SESAP® 17 Advanced supports mastery of in-depth, targeted content

Surgical Education and Self-Assessment Program (SESAP®) 17 Advanced—which will feature in-depth content for surgeons seeking knowledge in specific topic areas—was the focus of a Tuesday, October 29, Panel Session at Clinical Congress 2019 moderated by John A. Weigelt, MD, DVM, FACS, SESAP 17 Program Director, and Ajit K. Sachdeva, MD, FACS, FRCSC, FSACME, Director, American College of Surgeons (ACS) Division of Education.

Building on the new edition of SESAP 17 produced by the ACS Division of Education and released this week at Clinical Congress, SESAP 17 Advanced will include new modules on the abdomen and alimentary tract, breast, endocrine, surgical critical care, and trauma, with each module addressing complex clinical problems and areas that continue to evolve.

SESAP 17 Advanced corresponds to SESAP 17 core categories, which serve as a foundation for the higher-level content. Surgeons who are interested in the Advanced content are required to invest in the SESAP 17 core material first as a prerequisite.

“The same unique characteristics of SESAP 17 carry over to the Advanced modules,” Dr. Sachdeva said. “One of our big aims is to focus on personalized, advanced cognitive skills education that is relevant to individual practices, and SESAP 17 Advanced is key to that.”

SESAP users have asked us for a more in-depth discussion that includes controversial issues and new technology in specific areas,” Dr. Weigelt said. “With this panel of experts today, we hope to show you how Advanced differs from the core.”

The Panel Session featured brief presentations from the lead authors of the five SESAP 17 Advanced modules, including John T. Vetto, MD, FACS (breast); Lorrie A. Langdale, MD, FACS (endocrine); Jason B. Fleming, MD, FACS (alimentary tract and abdomen); Lena M. Napolitano, MD, FACS (surgical critical care); and Jeffrey G. Chipman, MD, FACS (trauma).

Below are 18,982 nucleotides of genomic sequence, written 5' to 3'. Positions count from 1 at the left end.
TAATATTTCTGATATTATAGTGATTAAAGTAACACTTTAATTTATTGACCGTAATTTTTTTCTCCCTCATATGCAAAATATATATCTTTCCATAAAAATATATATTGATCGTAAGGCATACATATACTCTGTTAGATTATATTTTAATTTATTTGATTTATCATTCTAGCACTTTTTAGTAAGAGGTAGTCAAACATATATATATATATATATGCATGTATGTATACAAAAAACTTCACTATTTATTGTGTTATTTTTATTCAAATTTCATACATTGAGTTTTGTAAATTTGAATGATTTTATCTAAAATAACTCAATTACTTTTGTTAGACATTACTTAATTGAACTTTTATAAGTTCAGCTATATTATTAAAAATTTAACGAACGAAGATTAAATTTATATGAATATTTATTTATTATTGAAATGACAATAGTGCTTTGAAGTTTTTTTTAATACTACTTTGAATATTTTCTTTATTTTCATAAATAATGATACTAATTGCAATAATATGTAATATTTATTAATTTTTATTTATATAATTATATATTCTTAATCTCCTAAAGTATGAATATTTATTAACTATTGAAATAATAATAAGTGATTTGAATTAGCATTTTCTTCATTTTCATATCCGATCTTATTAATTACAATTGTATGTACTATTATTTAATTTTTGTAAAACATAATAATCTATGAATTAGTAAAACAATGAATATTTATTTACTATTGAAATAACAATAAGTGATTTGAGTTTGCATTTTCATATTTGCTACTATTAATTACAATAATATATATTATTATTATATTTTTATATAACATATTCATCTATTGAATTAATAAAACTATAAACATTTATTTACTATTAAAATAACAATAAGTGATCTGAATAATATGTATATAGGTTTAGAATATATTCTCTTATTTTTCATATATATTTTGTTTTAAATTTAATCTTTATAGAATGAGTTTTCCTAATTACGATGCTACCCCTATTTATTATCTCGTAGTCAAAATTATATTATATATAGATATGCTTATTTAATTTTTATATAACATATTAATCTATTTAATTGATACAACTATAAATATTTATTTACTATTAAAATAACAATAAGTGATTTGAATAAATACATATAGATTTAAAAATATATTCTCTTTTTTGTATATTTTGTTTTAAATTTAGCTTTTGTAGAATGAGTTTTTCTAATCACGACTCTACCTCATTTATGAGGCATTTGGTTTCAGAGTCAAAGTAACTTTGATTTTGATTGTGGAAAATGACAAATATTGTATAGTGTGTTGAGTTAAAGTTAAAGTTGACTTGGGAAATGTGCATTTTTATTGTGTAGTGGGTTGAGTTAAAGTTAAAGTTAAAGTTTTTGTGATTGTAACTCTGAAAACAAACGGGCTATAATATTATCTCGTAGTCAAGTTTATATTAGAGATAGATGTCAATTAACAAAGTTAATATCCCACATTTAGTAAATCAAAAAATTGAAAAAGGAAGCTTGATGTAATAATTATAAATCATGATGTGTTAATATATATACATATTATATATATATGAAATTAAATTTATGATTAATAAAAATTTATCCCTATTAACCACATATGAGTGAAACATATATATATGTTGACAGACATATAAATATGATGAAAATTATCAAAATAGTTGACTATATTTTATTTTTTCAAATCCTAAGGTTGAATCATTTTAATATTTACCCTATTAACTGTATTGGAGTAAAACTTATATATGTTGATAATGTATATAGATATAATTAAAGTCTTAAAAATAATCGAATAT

“We started out with the Goldilocks’ test when we developed questions for SESAP 17. If the question was too easy or unclear, we didn’t use it. If the question was just right, we included it in the core SESAP 17. And if it was deemed too hard, we included it in SESAP 17 Advanced,” Dr. Vetto said. “Our charge with this Advanced module was to add more content in the form of longer critiques, include additional and more recent references, and feature information about controversial issues. As specialty surgeons, we should know about these controversies.”

“Our approach was to go from what every general surgeon should know in the SESAP core content to those who have a focused practice with the Advanced course,” Dr. Langdale said. “For the endocrine module, we focused on what to do in the redo setting and what you will do to work that person up, including complex diagnostic situations, as well as management tactics and strategies.”

“We also focused on enhancing the critique,” Dr. Fleming said. These enhancements to the Alimentary and Abdomen module include increased detail regarding definitions, adding figures (such as a graphic demonstrating clear tissue planes between the tumor, the superior mesenteric vein, and artery), and content highlighting trials with the best results. “We think these questions will be something you can go back to management with,” he added.

“Our role was really trying to ferret out core versus advanced content,” Dr. Napolitano said. “We started with 74 surgical critical care questions and we deleted 24 that were deemed too redundant, incorrect, or too specific. As we looked over the 50 remaining questions, we identified some holes and we decided to go to a national curriculum, the Surgical Critical Care Program Directors Society Surgical Critical Care Fellowship Curriculum, to identify areas lacking surgical critical care questions.”

Three additional questions were added covering the areas of nutrition, endocrine/steroids, and echocardiography/ultrasounds.

“We also focused on the critique with advanced information for how you would [for example] interpret the study. [Our goal] is to provide great content that you will be able to go back to for learning,” 
Dr. Napolitano said.

In selecting questions for the Advanced trauma module, Dr. Chipman noted the committee modified existing questions to address controversy and added current supporting references and provided a “deeper dive” in the question summaries.

Each SESAP 17 Advanced module lead author presented sample questions from the new modules, along with examples of enhanced critiques and graphic aids, including figures and visual abstracts.

SESAP 17 Advanced is expected to be released summer 2020.